There has been speculation in media stories that 19-year-old Zainab Shafia had defied her parents’ wishes by dating (and some say secretly marrying) a young man of Pakistani origin in Montreal. There has been much other media speculation, none of it yet put to the burden of proof, as will happen before the courts. The following is a sampling drawn from Blatchford’s column on July 24: “Was this a gaudy example of those magnificently misnamed ‘honour killings’, the extrajudicial killings of people by their own kin for real or perceived infractions of the Islamic moral code – almost invariably by women, often involving alleged sexual or behavioural transgressions, like showing a bit of ankle to a male not a relative?” She went on to describe how Kingston police, when prompted, would not talk about honour killings in this case but did mention “the cultural issue.” That led Blatchford to recall how Toronto police “bragged of not uttering the ‘M word’ (Muslim) at a press conference held to announce the arrests of a group of charged in a terror plot.” That, in turn, led Blatchford to quote a colleague with experience in Afghanistan as saying that, as a matter of policy, Canada “tolerates a partial or some would say negligible assimilation or even acceptance of our Canadian norms, beliefs, fundamental principles.”

Were the Kingston deaths so-called honour killings? I don’t know and nor does Blatchford although that is what she implies. There is no justification, ever, for such killings or for any rationalization that allows men to use coercion and violence against women. Our laws say so and so does our Charter of Rights and Freedoms. Everyone in Canada is expected to obey the law. It is worth saying that these killings, although despicable, are extremely rare in Canada, something Blatchford could well have mentioned. What of the link between these murders and the “Islamic moral code”?  There is no doubt that Muslim fundamentalists connect their domination of women with what they perceive as the truth of their religion, and the consequences can be dire – acid thrown in the faces of girls attending school in Afghanistan, and yes, honour killings.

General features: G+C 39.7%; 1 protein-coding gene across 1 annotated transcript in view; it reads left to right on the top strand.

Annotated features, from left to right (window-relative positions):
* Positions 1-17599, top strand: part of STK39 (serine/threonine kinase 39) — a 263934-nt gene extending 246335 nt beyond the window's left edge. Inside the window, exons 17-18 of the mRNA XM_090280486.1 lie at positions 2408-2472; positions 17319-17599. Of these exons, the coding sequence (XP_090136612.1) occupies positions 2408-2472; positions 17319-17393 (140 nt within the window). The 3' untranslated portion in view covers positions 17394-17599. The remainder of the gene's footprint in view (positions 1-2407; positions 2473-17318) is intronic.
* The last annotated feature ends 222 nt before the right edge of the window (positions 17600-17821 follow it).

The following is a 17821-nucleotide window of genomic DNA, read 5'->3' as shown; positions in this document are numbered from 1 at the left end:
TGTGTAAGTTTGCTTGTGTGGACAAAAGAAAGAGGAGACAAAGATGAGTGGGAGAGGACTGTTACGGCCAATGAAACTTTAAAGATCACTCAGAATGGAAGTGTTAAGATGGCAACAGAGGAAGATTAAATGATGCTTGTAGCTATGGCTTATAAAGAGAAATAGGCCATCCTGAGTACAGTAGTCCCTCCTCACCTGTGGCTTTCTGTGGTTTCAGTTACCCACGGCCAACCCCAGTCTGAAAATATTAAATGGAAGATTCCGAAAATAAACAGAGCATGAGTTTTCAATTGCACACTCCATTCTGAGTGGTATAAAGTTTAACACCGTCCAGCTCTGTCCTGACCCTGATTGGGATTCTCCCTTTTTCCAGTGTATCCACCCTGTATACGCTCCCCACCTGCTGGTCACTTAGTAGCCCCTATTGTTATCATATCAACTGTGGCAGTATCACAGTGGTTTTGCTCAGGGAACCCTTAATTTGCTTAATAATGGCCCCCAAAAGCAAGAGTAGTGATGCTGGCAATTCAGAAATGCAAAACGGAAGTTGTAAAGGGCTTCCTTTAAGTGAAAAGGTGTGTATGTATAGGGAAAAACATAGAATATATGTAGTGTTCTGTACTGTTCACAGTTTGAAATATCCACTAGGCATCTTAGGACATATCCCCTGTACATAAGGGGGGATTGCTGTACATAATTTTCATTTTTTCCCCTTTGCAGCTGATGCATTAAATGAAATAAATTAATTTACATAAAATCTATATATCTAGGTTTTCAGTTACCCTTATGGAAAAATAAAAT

The unfortunate truth is that men have used the power of religion for millennia to force women into submission. Some fathers of the Christian church, including Pope St. Gregory, Augustine and St. Thomas Aquinas, said women should be ashamed of themselves for merely being women, that they were slow, unstable, naïve and useful only for “animal sex and motherhood.”  Some will argue that Christian churches don’t hold those views today. I would respond that while most Christians do not view women as inferior, a fundamentalist minority continues to do so. I would argue, as well, that most Muslims in Canada likely cannot be described as fundamentalists. The problem is with fundamentalism more than with religions, although most religions still have a long way to go in promoting gender equality.